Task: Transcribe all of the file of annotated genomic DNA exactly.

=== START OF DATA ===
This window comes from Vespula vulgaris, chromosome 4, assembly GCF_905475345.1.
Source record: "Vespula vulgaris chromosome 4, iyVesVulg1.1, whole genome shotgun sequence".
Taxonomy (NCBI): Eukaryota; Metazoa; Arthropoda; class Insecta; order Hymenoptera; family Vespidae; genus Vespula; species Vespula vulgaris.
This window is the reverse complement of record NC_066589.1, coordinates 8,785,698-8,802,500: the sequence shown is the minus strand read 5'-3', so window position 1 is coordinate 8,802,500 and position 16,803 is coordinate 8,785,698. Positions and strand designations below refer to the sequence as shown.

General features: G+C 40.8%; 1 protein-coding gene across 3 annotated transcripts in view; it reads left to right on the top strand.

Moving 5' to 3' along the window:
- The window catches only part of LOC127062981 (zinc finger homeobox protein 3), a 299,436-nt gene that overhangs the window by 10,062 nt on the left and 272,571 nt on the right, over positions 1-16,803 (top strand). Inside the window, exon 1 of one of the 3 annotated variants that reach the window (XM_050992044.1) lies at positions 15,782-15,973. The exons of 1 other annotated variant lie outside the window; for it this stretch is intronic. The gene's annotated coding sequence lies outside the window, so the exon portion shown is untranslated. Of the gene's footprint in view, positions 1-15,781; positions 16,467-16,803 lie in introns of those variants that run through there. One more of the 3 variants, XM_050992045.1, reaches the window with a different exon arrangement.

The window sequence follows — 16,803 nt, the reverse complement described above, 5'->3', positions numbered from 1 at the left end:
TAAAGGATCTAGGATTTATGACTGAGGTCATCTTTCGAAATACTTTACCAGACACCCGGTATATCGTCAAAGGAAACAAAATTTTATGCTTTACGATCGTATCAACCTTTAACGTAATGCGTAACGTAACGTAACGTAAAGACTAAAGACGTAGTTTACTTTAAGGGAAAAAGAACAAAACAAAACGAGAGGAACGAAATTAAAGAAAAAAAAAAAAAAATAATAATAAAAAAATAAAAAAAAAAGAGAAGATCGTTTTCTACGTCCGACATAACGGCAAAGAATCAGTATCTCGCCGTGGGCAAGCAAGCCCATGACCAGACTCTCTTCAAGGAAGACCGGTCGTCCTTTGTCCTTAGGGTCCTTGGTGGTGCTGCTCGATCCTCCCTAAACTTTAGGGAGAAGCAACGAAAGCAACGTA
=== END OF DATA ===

This window comes from Vespula vulgaris, chromosome 4, assembly GCF_905475345.1.
Source record: "Vespula vulgaris chromosome 4, iyVesVulg1.1, whole genome shotgun sequence".
Taxonomy (NCBI): Eukaryota; Metazoa; Arthropoda; class Insecta; order Hymenoptera; family Vespidae; genus Vespula; species Vespula vulgaris.
This window is the reverse complement of record NC_066589.1, coordinates 8,785,698-8,802,500: the sequence shown is the minus strand read 5'-3', so window position 1 is coordinate 8,802,500 and position 16,803 is coordinate 8,785,698. Positions and strand designations below refer to the sequence as shown.

General features: G+C 40.8%; 1 protein-coding gene across 3 annotated transcripts in view; it reads left to right on the top strand.

Moving 5' to 3' along the window:
- The window catches only part of LOC127062981 (zinc finger homeobox protein 3), a 299,436-nt gene that overhangs the window by 10,062 nt on the left and 272,571 nt on the right, over positions 1-16,803 (top strand). Inside the window, exon 1 of one of the 3 annotated variants that reach the window (XM_050992044.1) lies at positions 15,782-15,973. The exons of 1 other annotated variant lie outside the window; for it this stretch is intronic. The gene's annotated coding sequence lies outside the window, so the exon portion shown is untranslated. Of the gene's footprint in view, positions 1-15,781; positions 16,467-16,803 lie in introns of those variants that run through there. One more of the 3 variants, XM_050992045.1, reaches the window with a different exon arrangement.

The window sequence follows — 16,803 nt, the reverse complement described above, 5'->3', positions numbered from 1 at the left end:
TAAAGGATCTAGGATTTATGACTGAGGTCATCTTTCGAAATACTTTACCAGACACCCGGTATATCGTCAAAGGAAACAAAATTTTATGCTTTACGATCGTATCAACCTTTAACGTAATGCGTAACGTAACGTAACGTAAAGACTAAAGACGTAGTTTACTTTAAGGGAAAAAGAACAAAACAAAACGAGAGGAACGAAATTAAAGAAAAAAAAAAAAAAATAATAATAAAAAAATAAAAAAAAAAGAGAAGATCGTTTTCTACGTCCGACATAACGGCAAAGAATCAGTATCTCGCCGTGGGCAAGCAAGCCCATGACCAGACTCTCTTCAAGGAAGACCGGTCGTCCTTTGTCCTTAGGGTCCTTGGTGGTGCTGCTCGATCCTCCCTAAACTTTAGGGAGAAGCAACGAAAGCAACGTA